I know this sounds like an oxymoron, but sketching with your eraser can be a game-changer for kids and adults!
I’m talking about those little pink erasers at the end of your #2 pencil. I like to use a Magic Rub eraser for actual erasing, but for experimenting with your composition or to get the size or shape of an object just right, nothing beats a quick sketch with your eraser.
Of course, you can’t go too far in your drawing with this technique – it’s not useful for doing anything with detail. But to quickly map out a composition or the size and placement of an object, it’s perfect.
Once you have a rough eraser sketch you’re happy with, simply draw over your eraser lines with your pencil and wipe away the eraser shavings.
In my blog post, “Pink Gold – Sketching with Erasers!” I show a good example of this and explain more about it.
Students love to use their erasers to quickly try out different ideas without having to worry about erasing lots of unwanted pencil lines at the end.
My thoughts on this week’s inspiring quote (below) show how this can be a useful technique for teachers as well!
An Inspiring Quote:
“Art is a place for children to learn to trust their ideas, themselves, and to explore what is possible.” ~ MaryAnn F. Kohl
One of the things that makes art so important for kids to have in their school day is that, unlike other subjects, there isn’t only one right answer. Through making art, kids can express their ideas, experiment, be creative, and explore possibilities without the fear of being “wrong”.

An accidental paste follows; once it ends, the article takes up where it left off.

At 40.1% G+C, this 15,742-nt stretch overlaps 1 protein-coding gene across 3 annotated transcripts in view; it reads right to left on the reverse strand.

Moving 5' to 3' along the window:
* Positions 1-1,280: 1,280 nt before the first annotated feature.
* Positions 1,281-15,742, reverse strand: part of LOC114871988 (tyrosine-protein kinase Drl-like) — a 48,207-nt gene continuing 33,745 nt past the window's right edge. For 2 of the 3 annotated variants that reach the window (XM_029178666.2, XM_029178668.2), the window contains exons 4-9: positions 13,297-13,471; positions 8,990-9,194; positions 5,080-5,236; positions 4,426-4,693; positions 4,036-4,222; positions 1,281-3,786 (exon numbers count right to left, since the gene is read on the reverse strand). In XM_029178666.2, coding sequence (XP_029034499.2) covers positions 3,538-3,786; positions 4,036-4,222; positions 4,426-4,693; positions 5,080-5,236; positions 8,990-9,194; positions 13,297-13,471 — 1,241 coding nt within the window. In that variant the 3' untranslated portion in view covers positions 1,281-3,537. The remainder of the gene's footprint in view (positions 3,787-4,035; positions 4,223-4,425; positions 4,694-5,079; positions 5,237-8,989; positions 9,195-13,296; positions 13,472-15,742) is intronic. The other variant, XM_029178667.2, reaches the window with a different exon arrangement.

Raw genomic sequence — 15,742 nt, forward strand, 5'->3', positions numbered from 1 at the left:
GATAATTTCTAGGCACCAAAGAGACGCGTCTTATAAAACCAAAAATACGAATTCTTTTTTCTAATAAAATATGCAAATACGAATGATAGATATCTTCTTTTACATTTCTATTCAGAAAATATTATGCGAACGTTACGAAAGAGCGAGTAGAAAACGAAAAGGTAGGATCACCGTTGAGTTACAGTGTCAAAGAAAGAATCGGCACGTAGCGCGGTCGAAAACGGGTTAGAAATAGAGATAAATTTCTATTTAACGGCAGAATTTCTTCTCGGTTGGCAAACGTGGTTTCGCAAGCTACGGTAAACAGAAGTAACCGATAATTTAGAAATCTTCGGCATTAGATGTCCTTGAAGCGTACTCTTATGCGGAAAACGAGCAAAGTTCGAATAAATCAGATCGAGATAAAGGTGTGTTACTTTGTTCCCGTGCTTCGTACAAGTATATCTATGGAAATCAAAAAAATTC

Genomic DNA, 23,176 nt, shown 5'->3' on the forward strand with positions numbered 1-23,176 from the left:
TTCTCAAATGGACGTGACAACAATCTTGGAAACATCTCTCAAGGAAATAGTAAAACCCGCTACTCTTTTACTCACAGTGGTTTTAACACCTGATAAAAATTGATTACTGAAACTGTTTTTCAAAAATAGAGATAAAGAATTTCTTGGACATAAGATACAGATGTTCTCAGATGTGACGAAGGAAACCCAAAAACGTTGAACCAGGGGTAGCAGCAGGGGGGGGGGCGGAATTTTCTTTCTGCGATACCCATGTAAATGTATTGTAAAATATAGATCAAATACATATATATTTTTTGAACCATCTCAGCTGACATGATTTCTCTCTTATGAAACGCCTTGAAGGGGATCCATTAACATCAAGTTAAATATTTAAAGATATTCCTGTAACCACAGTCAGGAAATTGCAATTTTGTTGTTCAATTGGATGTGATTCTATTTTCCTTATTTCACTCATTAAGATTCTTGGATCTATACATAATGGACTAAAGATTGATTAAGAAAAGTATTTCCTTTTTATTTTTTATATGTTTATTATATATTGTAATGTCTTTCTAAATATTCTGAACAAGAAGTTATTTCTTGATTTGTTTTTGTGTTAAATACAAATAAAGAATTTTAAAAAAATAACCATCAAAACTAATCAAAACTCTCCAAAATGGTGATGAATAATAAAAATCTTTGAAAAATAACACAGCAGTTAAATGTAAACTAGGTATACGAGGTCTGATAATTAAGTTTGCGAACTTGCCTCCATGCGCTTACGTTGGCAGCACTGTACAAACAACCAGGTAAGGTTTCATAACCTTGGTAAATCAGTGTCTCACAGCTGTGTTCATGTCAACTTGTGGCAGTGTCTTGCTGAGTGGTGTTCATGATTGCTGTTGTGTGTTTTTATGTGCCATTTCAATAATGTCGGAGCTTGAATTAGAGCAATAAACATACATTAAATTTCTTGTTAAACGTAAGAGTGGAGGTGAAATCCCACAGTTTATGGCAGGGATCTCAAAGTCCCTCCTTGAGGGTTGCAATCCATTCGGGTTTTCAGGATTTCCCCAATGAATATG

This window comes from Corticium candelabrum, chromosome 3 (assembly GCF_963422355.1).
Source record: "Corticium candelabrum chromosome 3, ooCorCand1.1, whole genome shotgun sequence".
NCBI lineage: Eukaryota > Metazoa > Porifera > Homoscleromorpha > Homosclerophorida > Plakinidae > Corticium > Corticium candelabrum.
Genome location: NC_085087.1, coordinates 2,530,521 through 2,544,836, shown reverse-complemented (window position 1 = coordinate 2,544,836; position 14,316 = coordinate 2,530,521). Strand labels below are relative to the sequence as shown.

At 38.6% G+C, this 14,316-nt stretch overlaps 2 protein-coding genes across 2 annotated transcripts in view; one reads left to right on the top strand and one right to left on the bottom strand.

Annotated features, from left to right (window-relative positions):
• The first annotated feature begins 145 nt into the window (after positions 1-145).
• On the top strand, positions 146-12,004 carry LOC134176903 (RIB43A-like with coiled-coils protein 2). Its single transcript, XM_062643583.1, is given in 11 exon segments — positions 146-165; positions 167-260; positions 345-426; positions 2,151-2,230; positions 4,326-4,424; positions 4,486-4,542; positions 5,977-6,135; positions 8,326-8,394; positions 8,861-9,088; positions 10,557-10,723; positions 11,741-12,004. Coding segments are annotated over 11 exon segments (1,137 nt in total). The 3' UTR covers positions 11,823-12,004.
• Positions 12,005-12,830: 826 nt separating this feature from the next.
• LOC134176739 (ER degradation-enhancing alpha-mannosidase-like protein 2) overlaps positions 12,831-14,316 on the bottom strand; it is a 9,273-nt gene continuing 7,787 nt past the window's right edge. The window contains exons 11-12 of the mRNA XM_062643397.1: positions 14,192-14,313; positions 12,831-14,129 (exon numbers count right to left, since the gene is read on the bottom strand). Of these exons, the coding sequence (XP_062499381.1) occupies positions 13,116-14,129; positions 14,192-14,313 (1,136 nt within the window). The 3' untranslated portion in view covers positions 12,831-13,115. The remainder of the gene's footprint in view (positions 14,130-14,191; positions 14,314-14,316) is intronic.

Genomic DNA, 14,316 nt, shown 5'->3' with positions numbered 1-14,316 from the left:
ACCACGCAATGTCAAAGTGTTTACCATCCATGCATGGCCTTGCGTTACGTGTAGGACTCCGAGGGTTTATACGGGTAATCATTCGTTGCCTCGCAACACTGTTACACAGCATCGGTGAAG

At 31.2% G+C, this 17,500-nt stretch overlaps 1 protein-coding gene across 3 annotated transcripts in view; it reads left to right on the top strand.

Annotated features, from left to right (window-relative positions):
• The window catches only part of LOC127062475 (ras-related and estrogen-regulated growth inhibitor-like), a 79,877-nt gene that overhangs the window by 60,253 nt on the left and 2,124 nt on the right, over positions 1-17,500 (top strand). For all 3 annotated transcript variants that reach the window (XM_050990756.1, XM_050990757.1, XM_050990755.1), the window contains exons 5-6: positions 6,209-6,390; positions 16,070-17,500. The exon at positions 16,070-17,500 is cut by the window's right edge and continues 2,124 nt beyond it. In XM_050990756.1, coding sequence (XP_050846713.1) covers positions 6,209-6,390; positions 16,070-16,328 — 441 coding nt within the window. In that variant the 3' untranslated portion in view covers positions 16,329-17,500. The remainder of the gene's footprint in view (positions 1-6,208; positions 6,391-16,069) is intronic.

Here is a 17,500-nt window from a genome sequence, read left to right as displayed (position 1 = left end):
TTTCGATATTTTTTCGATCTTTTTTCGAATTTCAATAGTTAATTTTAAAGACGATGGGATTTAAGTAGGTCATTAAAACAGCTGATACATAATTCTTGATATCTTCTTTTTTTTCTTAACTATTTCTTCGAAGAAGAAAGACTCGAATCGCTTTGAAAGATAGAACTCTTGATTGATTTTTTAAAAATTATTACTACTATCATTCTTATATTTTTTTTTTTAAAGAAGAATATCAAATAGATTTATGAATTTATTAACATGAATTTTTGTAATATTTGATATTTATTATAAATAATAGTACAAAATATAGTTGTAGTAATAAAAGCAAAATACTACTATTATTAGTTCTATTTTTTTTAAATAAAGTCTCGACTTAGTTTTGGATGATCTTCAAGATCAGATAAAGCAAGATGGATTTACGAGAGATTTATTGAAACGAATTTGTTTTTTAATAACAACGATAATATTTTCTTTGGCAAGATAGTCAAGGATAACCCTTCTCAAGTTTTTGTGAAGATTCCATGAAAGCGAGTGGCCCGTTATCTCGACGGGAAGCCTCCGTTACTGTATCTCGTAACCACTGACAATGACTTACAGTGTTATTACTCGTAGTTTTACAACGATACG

But when we as adults draw (or paint) on a child’s artwork, we actually inhibit their growth. By doing this we place our decision-making process onto their work, taking away some of their ownership of it. This can cause kids to question their own ability and judgment, and to trust themselves a little bit less each time it happens.
So the next time a child asks you to draw or paint something on their paper that they’re having trouble with, here are a couple of options you might try.
For general layout or shape issues, you can use the eraser sketching method in today’s TIP of the WEEK. That way the final lines on their work will be their own.
For something more detailed (or for painting help) having some scraps of paper handy that you can sketch or paint on and leave with them at their desk helps kids feel supported while still allowing them to own their work.